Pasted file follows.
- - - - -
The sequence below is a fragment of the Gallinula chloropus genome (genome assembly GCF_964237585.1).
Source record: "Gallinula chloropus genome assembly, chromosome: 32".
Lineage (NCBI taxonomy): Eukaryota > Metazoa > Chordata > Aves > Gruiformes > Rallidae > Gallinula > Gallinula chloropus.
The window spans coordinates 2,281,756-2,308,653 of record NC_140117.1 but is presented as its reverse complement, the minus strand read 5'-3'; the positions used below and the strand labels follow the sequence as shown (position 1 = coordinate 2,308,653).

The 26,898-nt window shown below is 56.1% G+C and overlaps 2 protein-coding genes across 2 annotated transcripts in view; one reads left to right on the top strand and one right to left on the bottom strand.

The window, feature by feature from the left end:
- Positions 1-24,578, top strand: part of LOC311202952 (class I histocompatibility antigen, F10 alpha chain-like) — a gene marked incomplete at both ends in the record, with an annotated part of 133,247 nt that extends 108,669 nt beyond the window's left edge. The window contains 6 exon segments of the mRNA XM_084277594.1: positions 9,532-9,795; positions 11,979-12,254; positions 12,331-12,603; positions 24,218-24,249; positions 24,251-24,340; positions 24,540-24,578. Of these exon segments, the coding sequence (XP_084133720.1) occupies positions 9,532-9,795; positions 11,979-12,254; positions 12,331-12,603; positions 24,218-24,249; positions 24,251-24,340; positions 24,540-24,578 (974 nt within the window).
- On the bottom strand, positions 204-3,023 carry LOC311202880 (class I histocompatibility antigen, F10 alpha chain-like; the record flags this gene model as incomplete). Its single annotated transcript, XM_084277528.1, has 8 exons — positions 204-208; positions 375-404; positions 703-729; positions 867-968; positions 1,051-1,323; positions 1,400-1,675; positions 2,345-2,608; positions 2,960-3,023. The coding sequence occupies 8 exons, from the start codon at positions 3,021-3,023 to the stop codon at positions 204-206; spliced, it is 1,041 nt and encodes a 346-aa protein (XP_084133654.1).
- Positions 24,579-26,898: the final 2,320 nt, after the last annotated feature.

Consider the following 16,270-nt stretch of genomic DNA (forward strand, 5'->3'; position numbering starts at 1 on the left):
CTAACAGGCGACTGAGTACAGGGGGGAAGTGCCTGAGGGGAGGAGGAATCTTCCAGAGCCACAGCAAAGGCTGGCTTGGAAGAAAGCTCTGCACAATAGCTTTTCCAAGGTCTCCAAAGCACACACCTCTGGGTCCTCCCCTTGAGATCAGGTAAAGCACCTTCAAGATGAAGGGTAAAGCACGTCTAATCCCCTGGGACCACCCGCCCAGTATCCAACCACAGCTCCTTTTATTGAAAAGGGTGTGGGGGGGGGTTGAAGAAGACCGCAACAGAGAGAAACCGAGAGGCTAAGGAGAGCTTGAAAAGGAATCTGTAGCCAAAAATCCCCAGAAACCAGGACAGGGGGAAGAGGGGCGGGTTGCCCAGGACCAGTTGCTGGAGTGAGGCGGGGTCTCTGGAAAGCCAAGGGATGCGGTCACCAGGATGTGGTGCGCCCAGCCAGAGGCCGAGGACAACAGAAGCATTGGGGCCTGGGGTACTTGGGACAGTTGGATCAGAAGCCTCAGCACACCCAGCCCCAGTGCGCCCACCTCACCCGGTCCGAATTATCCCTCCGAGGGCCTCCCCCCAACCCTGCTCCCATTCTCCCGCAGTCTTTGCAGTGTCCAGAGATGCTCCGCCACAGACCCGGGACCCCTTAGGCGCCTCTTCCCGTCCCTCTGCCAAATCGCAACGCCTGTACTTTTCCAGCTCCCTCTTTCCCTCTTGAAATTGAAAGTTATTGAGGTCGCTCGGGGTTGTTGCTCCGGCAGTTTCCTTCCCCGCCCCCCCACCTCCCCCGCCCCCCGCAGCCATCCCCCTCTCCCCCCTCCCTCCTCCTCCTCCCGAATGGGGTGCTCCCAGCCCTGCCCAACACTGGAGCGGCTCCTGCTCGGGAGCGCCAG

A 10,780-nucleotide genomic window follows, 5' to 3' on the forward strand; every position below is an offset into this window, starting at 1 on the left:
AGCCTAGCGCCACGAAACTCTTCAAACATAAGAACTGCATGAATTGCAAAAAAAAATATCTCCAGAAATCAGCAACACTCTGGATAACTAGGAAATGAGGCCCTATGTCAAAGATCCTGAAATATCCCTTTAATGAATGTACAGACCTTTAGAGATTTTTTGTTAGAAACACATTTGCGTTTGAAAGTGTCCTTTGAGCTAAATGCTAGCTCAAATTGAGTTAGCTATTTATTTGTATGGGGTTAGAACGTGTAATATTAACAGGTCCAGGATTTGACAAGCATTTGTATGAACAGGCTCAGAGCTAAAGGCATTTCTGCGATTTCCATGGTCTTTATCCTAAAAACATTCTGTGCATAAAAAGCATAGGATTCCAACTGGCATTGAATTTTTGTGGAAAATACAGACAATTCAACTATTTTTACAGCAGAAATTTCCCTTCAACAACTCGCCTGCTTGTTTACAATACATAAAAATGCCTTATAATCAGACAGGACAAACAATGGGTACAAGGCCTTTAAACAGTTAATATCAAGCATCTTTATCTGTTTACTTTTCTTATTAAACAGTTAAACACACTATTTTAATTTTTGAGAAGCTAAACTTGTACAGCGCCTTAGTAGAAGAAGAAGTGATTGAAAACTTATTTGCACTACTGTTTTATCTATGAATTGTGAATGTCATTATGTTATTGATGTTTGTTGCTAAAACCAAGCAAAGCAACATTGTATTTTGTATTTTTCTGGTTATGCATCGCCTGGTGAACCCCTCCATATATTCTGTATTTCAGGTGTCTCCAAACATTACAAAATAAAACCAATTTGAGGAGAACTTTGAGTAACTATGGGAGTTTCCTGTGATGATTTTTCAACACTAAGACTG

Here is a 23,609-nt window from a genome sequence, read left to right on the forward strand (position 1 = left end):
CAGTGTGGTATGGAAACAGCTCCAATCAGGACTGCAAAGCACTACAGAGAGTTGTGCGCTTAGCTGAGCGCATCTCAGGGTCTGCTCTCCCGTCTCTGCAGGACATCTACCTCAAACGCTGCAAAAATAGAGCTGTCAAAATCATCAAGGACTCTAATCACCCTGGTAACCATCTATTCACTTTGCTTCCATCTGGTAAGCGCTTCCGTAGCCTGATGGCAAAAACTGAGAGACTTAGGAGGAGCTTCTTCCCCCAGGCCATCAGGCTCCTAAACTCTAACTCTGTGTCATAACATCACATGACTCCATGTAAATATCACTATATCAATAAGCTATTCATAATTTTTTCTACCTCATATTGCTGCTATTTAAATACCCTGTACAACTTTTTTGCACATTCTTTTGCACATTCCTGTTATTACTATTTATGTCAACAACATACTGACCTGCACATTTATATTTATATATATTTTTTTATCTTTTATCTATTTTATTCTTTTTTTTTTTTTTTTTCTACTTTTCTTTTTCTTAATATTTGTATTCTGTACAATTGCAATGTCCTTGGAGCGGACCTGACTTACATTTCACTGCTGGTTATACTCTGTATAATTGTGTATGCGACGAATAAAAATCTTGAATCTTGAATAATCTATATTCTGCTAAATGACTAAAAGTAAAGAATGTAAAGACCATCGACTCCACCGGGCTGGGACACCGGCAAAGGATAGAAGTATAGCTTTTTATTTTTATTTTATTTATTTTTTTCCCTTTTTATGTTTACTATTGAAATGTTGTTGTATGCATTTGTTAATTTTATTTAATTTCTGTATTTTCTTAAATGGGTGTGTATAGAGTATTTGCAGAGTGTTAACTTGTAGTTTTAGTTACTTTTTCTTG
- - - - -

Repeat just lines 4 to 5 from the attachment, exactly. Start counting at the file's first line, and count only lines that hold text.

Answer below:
The window spans coordinates 2,281,756-2,308,653 of record NC_140117.1 but is presented as its reverse complement, the minus strand read 5'-3'; the positions used below and the strand labels follow the sequence as shown (position 1 = coordinate 2,308,653).

The 26,898-nt window shown below is 56.1% G+C and overlaps 2 protein-coding genes across 2 annotated transcripts in view; one reads left to right on the top strand and one right to left on the bottom strand.